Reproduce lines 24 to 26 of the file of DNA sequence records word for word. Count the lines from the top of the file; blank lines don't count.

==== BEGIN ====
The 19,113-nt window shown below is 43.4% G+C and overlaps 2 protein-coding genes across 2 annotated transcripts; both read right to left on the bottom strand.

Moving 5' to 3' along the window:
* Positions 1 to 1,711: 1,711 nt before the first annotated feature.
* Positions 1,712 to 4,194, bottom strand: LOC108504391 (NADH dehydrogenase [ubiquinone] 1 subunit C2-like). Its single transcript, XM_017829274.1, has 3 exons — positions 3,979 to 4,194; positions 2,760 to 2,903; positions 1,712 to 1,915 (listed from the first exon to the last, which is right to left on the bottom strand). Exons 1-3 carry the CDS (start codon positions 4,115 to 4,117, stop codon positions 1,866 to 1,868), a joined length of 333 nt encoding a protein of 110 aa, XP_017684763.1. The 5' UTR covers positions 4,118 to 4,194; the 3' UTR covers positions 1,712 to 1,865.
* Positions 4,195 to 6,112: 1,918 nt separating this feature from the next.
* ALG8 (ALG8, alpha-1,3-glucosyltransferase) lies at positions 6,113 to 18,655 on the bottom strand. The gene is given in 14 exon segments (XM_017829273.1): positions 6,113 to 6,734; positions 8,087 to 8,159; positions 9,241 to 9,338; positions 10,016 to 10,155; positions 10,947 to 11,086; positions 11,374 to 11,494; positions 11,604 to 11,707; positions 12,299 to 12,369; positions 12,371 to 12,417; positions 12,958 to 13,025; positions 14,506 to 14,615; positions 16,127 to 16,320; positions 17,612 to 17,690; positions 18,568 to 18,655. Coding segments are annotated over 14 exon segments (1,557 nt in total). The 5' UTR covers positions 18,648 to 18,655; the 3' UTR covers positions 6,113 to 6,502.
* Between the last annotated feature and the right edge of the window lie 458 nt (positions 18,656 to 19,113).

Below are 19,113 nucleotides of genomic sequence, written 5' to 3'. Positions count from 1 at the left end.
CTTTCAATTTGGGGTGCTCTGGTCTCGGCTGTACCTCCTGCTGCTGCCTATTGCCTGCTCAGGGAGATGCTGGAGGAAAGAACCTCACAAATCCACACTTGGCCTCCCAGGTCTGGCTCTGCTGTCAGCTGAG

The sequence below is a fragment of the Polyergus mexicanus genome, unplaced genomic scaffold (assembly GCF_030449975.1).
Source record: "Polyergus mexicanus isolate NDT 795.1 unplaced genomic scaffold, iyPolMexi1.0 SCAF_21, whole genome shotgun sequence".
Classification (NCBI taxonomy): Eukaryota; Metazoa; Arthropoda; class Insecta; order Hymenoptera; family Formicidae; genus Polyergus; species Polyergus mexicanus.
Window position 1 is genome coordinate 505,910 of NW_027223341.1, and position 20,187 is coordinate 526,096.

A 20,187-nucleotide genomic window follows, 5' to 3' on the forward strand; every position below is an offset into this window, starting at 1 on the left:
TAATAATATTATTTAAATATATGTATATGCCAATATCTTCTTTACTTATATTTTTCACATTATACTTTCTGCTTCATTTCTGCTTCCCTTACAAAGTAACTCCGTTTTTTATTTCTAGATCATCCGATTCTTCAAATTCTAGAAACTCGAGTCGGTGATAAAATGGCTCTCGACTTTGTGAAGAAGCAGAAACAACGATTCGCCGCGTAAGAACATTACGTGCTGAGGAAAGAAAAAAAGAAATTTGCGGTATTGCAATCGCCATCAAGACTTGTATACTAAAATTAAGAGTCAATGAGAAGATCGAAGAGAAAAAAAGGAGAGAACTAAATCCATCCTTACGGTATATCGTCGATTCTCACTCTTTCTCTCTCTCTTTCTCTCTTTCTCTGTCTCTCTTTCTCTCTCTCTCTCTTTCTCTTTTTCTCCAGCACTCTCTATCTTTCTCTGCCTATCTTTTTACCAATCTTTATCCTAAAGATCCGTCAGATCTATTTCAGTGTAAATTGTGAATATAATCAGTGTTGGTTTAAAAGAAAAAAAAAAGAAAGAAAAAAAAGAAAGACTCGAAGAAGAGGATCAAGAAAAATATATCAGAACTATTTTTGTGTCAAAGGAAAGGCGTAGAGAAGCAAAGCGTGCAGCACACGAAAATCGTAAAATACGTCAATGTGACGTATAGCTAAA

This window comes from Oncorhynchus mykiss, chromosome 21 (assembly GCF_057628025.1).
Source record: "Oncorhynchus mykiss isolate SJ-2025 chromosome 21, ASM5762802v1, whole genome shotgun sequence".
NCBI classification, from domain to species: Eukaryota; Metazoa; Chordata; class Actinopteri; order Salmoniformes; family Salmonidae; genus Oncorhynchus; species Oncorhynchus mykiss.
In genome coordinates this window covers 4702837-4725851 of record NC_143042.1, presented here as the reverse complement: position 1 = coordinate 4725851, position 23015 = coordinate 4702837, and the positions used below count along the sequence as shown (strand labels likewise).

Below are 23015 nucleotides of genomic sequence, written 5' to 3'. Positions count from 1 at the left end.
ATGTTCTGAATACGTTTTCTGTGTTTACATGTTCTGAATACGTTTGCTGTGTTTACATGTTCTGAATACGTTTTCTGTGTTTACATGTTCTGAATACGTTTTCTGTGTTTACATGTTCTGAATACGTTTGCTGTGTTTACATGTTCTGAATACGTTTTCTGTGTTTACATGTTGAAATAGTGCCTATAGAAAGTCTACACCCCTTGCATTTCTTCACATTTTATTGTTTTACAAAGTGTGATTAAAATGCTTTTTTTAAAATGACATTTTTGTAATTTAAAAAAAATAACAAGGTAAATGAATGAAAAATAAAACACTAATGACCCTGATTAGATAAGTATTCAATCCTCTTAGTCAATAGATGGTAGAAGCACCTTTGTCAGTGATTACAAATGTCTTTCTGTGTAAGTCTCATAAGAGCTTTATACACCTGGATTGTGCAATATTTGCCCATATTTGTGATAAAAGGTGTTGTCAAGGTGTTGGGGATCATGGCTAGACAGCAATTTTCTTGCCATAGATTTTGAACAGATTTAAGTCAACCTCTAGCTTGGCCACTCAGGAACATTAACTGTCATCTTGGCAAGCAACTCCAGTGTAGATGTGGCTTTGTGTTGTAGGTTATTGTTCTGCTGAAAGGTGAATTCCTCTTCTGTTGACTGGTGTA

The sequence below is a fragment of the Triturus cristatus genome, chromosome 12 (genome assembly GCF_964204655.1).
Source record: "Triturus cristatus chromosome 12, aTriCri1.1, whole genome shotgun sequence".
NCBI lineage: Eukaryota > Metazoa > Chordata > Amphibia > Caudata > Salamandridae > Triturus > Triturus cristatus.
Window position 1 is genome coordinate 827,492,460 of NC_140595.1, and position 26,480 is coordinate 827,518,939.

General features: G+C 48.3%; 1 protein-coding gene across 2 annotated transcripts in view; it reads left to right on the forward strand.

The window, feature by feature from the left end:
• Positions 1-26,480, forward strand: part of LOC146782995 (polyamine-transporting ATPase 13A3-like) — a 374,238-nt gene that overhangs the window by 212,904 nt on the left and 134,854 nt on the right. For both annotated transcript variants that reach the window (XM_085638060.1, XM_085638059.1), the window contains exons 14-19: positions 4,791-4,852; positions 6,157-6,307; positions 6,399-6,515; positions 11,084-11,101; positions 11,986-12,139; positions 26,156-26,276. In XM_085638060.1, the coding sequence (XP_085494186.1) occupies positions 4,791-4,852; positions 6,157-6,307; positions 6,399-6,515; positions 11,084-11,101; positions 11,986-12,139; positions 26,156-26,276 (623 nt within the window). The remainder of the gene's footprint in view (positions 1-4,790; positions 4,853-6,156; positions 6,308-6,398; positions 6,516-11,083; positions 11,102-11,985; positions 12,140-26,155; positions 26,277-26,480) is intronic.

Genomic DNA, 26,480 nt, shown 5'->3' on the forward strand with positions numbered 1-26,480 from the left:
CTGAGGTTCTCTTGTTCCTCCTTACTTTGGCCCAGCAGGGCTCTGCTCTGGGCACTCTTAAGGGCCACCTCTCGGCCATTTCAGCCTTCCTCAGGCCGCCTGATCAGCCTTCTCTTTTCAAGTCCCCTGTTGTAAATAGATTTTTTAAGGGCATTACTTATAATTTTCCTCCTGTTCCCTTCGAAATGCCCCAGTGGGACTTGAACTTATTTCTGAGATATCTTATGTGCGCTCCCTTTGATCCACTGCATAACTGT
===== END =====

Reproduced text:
NCBI lineage: Eukaryota > Metazoa > Chordata > Amphibia > Caudata > Salamandridae > Triturus > Triturus cristatus.
Window position 1 is genome coordinate 827,492,460 of NC_140595.1, and position 26,480 is coordinate 827,518,939.

General features: G+C 48.3%; 1 protein-coding gene across 2 annotated transcripts in view; it reads left to right on the forward strand.